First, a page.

Funding, Grants & Awards
FACE Receives $5 Million Grant To Improve College Completion Rates
The Federation for a Competitive Economy (FACE), a partnership of schools and
businesses in Riverside and San Bernardino counties in California, has been awarded a $5
million Governor's Award for Innovation in Higher Education. FACE won the grant
for a proposal to help ensure area high school students are prepared for college
and that college students complete their bachelor's degree programs. It was one
of five proposals to win grants, out of a total of 57 submissions.
College completion rates in the region are are lower than the state average,
in a state that already has the one of the lowest bachelor's degree graduation
rates, according to information from the organization. To address this
challenge, California State University, San
Bernardino (CSUSB) in partnership with the University of California, Riverside, multiple community colleges, school
districts, governments, businesses, the Inland Empire Economic Partnership and
the Coachella Valley Economic Partnership developed a proposal that aims to
increase the number of high school graduates who are prepared for college and
also increase the number of college students earning bachelor's degrees.
The proposal's benchmarks for meeting those goals by 2020 include:
- Using FACE and its 175 members to align educational policies and
initiatives between the two counties to improve college outcomes and keep
those college graduates in the area;
- Reducing the number of college freshmen who need remediation classes by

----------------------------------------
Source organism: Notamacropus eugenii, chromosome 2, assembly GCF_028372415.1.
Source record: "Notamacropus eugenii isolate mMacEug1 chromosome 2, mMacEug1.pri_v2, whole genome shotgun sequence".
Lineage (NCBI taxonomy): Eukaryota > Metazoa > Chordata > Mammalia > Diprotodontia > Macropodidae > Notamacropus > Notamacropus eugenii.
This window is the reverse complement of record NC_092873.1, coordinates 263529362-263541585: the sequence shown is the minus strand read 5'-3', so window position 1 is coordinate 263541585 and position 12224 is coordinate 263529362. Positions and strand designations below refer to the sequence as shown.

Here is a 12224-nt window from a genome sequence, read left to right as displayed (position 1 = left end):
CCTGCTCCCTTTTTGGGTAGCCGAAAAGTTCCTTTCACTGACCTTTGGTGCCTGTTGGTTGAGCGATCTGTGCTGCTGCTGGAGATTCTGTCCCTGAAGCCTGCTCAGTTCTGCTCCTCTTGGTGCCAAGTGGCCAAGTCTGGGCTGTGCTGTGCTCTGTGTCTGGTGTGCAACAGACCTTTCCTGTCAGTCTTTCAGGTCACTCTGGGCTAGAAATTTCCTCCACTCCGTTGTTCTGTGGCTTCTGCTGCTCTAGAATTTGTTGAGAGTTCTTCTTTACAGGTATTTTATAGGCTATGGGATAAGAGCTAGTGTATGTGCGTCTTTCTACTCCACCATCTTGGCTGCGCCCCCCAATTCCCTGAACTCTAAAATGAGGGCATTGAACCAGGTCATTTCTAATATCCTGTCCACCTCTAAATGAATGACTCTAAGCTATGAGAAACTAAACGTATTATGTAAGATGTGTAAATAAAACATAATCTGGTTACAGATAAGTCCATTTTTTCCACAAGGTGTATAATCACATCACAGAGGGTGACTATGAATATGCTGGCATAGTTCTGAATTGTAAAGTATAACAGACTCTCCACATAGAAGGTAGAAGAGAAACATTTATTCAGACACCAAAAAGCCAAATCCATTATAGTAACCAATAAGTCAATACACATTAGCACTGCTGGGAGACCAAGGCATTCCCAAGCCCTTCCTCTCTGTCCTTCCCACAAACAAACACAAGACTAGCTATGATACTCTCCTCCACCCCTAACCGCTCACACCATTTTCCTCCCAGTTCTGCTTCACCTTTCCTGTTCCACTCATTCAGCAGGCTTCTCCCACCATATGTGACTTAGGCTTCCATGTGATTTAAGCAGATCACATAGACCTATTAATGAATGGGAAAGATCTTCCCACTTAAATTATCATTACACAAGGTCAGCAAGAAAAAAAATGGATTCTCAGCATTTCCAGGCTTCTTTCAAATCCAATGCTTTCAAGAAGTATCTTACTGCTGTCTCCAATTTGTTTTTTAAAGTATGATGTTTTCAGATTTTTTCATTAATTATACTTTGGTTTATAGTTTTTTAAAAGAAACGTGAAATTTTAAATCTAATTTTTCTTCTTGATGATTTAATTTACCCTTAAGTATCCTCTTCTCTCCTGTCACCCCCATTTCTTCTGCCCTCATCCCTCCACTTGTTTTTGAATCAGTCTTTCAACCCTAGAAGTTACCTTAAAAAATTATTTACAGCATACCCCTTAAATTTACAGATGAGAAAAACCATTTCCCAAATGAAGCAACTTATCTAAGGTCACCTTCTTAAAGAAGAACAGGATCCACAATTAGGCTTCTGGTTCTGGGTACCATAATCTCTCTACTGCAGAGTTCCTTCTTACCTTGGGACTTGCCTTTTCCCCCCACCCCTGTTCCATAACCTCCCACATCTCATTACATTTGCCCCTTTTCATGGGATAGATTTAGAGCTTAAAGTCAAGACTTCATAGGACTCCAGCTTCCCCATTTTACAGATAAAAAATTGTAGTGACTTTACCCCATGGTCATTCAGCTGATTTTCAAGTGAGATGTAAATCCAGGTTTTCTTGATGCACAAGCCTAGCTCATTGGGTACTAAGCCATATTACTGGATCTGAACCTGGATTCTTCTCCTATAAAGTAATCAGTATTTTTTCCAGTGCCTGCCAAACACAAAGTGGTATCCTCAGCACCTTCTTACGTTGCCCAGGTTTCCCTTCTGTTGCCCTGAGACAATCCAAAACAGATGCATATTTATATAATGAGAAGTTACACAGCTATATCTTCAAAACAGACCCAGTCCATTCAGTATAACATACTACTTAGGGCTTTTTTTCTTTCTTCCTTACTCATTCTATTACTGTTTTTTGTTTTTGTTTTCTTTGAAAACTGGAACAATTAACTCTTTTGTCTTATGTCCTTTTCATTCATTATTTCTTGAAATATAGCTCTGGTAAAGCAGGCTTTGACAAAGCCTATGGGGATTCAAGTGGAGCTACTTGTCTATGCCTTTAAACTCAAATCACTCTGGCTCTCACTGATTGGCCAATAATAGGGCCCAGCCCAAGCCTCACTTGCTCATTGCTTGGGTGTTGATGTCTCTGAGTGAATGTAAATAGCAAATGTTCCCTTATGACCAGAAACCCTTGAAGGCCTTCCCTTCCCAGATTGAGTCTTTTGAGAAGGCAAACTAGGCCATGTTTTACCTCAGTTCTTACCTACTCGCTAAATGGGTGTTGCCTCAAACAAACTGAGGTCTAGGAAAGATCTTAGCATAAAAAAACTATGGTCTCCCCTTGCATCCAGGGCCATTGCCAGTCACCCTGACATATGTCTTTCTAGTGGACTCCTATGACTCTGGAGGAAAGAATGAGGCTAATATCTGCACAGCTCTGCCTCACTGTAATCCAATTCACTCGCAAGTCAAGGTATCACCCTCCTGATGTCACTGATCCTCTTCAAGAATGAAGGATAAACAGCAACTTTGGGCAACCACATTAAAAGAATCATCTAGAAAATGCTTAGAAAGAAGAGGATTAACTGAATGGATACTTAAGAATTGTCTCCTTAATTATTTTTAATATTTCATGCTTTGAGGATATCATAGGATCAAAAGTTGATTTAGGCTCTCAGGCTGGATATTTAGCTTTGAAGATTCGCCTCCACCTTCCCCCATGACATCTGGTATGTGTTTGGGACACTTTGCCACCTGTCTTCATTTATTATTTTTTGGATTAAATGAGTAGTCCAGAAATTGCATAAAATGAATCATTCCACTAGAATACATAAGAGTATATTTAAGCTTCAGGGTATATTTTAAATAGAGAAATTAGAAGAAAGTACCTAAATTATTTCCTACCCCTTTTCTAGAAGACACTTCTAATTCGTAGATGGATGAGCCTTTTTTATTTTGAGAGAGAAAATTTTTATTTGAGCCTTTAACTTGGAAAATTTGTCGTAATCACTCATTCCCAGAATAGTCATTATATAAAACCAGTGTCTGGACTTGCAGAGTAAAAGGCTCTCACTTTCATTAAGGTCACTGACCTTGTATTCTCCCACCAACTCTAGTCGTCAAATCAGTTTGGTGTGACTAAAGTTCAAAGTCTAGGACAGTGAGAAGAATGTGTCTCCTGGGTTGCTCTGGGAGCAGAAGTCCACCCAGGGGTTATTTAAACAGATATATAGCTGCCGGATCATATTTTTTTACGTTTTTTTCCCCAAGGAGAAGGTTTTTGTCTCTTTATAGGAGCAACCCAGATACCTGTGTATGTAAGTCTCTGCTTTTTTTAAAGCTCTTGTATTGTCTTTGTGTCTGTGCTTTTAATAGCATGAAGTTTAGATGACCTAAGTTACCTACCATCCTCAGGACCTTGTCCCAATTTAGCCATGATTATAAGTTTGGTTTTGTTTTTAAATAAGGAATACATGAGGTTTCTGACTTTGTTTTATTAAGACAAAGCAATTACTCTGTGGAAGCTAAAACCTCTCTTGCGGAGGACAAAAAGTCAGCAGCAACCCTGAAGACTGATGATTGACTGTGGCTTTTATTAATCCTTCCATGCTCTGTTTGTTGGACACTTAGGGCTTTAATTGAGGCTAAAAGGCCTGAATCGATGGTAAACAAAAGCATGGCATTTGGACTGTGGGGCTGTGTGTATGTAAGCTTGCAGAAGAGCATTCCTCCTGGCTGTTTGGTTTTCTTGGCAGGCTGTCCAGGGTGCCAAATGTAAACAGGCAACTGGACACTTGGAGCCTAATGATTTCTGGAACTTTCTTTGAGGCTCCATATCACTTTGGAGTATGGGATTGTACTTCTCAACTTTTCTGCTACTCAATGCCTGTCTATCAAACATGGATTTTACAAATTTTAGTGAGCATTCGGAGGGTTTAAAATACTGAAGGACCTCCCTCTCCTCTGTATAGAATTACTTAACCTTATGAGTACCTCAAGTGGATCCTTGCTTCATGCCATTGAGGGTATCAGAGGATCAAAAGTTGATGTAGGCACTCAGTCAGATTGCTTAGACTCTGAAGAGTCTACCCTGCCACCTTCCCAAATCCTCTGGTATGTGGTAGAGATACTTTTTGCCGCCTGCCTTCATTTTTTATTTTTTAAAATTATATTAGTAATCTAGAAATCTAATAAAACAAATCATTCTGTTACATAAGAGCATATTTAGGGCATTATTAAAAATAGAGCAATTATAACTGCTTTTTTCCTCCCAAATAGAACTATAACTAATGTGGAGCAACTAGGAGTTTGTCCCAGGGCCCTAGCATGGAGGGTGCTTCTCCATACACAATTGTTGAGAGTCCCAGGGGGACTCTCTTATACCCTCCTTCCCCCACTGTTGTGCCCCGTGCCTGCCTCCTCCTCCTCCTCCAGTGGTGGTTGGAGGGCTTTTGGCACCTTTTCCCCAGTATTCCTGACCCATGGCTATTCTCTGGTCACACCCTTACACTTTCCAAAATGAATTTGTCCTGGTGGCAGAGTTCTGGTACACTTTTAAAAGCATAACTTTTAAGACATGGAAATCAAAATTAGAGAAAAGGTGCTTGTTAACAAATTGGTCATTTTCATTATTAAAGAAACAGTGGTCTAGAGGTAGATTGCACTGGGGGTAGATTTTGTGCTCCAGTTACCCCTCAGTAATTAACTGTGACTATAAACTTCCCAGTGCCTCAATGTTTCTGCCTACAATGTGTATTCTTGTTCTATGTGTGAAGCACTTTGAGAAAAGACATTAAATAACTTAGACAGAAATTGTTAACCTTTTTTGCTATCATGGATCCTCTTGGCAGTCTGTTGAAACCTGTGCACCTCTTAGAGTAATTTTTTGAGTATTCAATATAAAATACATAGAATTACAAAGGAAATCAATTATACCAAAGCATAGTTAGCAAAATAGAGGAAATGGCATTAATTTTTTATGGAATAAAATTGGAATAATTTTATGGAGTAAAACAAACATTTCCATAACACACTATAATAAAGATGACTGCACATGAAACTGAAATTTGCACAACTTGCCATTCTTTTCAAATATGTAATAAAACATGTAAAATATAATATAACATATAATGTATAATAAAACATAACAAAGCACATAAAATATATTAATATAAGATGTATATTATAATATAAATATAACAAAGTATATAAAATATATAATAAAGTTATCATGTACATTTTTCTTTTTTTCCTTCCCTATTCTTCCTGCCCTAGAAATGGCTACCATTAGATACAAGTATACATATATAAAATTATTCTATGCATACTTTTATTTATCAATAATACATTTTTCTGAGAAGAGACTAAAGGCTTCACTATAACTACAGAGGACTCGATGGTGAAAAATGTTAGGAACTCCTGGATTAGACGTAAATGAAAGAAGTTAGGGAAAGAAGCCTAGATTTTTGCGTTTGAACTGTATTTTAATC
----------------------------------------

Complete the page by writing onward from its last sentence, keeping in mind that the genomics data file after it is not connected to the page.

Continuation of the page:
20 percent by increasing college readiness at the high school level,
particularly in math;
- Increasing the number of bachelor's degrees earned at area universities
by 15 percent;
- Increasing the number of students completing their bachelor's degrees
within six years by 10 percent; and
- Strengthening partnerships with area industries to create more college
internship opportunities and help students develop business relationships
while they're in college.
A key component of the proposal aims to improve high school math instruction.
According to the proposal, more than half of CSUSB freshmen need remediation in
math, English or both. FACE proposed three solutions to the remediation problem,
including regional adoption of the Early Assessment Program, math and English
summer academies for high school graduates and a fourth year of high school math
for juniors who earn a score of "conditionally ready" on the Early Assessment
As a result of winning the Governor's Award, FACE anticipates that it will
receive additional funding from private foundations such as the James Irvine
Foundation, the California Futures Foundation and the Bill and Melinda Gates
Leila Meyer is a technology writer based in British Columbia. She can be reached at firstname.lastname@example.org.